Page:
Belshazzar Court or Village Life in New York City Simeon Strunsky Author
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Description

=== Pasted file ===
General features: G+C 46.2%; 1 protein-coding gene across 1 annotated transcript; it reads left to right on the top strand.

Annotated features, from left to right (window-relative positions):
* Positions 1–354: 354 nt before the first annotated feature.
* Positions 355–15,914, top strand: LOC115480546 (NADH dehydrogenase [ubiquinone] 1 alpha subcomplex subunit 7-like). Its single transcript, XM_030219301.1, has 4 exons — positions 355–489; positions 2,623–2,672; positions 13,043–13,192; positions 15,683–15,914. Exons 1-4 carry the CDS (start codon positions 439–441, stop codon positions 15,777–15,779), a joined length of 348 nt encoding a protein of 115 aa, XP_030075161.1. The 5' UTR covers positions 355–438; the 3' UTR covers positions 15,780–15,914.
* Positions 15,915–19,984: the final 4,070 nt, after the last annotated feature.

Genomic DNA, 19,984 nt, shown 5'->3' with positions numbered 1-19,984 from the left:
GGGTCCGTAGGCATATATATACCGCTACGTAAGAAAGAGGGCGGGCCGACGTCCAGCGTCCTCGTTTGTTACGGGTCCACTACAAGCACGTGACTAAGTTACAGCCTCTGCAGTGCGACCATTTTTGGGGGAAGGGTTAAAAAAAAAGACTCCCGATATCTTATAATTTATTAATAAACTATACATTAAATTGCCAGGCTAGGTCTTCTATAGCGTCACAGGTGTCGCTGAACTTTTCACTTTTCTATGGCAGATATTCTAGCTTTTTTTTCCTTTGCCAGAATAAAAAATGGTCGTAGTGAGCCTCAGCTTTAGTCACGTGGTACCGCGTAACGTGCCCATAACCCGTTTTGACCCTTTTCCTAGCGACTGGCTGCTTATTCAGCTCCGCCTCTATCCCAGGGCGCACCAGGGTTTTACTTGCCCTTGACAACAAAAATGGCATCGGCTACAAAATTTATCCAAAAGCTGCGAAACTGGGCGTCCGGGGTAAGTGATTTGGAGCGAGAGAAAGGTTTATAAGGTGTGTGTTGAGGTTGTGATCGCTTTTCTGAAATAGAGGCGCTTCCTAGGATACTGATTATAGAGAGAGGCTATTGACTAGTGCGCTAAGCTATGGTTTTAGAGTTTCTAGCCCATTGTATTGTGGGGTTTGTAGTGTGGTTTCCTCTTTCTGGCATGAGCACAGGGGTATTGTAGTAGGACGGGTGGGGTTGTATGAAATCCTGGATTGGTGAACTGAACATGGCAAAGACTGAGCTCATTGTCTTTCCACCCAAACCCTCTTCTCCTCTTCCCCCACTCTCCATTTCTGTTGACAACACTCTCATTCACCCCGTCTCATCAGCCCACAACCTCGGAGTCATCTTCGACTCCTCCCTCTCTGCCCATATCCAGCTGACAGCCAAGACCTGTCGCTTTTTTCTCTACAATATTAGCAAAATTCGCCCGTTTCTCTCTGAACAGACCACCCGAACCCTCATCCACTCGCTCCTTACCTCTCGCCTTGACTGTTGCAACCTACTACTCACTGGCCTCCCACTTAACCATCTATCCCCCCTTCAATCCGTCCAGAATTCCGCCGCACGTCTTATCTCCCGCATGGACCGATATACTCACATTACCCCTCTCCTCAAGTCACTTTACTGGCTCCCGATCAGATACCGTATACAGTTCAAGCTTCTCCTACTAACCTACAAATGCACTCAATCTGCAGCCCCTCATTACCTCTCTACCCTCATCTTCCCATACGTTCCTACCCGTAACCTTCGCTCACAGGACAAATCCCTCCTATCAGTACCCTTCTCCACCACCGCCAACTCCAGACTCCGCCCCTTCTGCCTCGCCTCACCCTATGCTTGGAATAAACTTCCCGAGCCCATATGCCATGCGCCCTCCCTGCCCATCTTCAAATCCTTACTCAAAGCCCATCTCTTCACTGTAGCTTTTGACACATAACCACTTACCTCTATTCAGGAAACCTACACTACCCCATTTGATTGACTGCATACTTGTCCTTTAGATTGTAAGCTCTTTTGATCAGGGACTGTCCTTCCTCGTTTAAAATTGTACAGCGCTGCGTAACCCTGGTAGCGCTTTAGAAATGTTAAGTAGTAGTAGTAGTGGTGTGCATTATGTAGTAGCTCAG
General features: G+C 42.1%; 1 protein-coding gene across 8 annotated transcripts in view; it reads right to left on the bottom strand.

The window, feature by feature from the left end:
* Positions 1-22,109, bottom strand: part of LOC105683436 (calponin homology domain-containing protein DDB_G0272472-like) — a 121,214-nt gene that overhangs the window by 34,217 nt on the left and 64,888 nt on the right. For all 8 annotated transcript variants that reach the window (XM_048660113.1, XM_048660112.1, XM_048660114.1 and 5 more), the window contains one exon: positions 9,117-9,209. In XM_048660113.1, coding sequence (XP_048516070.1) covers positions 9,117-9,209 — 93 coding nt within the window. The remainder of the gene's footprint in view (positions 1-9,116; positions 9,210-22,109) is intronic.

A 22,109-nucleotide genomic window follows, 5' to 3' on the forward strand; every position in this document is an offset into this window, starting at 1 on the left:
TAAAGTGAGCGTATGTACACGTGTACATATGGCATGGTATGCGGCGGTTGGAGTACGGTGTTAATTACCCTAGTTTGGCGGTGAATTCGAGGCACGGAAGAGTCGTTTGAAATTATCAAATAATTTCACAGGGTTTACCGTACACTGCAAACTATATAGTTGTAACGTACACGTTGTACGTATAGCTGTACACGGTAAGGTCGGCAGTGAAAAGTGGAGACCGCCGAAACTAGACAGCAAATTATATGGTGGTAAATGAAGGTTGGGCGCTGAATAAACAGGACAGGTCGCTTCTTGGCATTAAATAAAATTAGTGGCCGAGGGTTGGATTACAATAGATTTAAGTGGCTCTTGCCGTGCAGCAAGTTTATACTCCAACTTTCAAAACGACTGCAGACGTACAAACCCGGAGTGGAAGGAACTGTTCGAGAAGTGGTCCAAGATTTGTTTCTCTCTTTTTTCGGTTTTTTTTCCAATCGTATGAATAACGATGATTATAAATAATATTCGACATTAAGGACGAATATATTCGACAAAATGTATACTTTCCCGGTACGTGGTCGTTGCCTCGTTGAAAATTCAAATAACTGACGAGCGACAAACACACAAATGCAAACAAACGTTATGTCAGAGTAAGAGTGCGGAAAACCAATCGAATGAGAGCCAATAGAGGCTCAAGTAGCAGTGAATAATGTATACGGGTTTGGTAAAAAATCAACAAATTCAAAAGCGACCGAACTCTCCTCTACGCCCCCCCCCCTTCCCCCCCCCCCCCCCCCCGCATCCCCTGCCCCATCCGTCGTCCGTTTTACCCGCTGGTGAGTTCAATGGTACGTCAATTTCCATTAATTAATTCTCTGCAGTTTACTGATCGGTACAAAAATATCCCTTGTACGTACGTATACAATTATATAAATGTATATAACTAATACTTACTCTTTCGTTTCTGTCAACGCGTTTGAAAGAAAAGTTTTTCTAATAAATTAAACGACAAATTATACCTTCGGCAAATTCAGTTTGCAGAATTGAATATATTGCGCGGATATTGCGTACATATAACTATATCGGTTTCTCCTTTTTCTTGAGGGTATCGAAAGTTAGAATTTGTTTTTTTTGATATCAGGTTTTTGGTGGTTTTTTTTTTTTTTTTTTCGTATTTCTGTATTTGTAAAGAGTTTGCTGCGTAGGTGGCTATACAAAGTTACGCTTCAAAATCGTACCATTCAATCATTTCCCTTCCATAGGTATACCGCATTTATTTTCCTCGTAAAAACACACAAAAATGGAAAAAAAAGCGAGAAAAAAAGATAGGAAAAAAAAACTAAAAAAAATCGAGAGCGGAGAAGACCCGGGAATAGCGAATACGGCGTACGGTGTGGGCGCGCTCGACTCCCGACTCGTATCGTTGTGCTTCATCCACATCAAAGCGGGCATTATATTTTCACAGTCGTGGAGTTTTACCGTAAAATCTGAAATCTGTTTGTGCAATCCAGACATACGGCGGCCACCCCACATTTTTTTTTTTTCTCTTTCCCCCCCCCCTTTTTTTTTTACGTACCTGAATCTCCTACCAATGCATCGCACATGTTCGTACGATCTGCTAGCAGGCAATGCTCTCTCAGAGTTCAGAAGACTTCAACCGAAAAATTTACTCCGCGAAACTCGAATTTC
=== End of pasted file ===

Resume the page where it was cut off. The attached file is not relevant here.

We have been called a nation of villagers, and Mr. Strunsky in these sketches discourses in a friendly way on some of our village characteristics. He writes from the point of view of the man who has an uptown apartment, with rent just a trifle higher than he can afford, in Belshazzar court, and who travels daily to his place of business in Park Row via the subway. Occasionally the point of view of Emmeline is called in by way of reinforcement or contrast. In general it is with the street, the show, the game, and the night life of the city that he is concerned, but now and again it is the young son Harold who offers a fruitful subject for meditation.* * * * *His book has that quality which is becoming rare: it is companionable. —BookmanBy his very lightness of style and his gentle grace of humor he makes 'Belshazzar court' a genuine interpretation of a place, a people and a life whose spirit has been utterly missed by many an ultra serious and portentous analyst. —Boston TranscriptFew have the power or the inclination to see In the complexities of modern city life the simplicity and kindliness of human nature, essentially the same everywhere, but that is the chief charm of these essays. —DialThe rare quality of the book Is not so much the humor as the suggestive quality of the thought. —NationDelightful essays about New York City. —Library Bulletin

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